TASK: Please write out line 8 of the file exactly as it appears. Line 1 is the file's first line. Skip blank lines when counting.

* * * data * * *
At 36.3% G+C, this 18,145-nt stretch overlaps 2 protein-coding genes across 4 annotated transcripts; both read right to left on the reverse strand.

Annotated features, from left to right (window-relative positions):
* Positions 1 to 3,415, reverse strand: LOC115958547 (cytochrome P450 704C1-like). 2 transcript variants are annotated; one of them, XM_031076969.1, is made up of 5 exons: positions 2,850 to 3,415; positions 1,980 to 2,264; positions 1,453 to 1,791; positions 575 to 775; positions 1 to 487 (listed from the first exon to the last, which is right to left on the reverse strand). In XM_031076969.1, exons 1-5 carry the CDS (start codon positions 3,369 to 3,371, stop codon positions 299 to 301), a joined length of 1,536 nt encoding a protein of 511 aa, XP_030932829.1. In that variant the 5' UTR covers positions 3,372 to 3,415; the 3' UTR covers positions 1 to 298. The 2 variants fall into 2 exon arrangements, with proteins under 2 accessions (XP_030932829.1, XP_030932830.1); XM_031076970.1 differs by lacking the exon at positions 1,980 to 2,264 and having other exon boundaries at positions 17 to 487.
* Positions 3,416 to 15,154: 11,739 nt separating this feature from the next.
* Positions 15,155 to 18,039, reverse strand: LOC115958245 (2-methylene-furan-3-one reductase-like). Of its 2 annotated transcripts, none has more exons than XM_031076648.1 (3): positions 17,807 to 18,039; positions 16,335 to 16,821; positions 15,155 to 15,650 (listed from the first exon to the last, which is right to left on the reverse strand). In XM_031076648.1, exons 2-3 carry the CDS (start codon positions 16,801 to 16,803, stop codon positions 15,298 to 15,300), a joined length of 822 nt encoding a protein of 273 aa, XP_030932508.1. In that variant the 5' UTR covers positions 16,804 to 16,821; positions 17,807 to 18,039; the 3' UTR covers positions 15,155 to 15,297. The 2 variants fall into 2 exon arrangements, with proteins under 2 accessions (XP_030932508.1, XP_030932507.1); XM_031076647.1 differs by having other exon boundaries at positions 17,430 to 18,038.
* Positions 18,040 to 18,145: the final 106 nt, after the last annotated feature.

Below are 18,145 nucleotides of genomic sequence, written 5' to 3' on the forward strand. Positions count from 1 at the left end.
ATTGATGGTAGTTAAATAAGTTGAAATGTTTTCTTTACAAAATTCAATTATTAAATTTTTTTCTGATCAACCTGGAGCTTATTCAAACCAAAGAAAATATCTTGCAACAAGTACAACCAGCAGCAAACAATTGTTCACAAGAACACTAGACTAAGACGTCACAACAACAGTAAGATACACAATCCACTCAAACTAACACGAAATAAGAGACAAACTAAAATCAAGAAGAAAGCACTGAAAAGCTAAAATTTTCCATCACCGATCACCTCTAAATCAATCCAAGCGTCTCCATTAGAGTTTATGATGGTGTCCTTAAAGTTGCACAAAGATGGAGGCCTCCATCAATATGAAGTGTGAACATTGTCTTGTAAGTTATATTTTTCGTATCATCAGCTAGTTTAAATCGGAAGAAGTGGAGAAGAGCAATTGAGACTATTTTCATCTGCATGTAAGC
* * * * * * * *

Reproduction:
ATTGATGGTAGTTAAATAAGTTGAAATGTTTTCTTTACAAAATTCAATTATTAAATTTTTTTCTGATCAACCTGGAGCTTATTCAAACCAAAGAAAATATCTTGCAACAAGTACAACCAGCAGCAAACAATTGTTCACAAGAACACTAGACTAAGACGTCACAACAACAGTAAGATACACAATCCACTCAAACTAACACGAAATAAGAGACAAACTAAAATCAAGAAGAAAGCACTGAAAAGCTAAAATTTTCCATCACCGATCACCTCTAAATCAATCCAAGCGTCTCCATTAGAGTTTATGATGGTGTCCTTAAAGTTGCACAAAGATGGAGGCCTCCATCAATATGAAGTGTGAACATTGTCTTGTAAGTTATATTTTTCGTATCATCAGCTAGTTTAAATCGGAAGAAGTGGAGAAGAGCAATTGAGACTATTTTCATCTGCATGTAAGC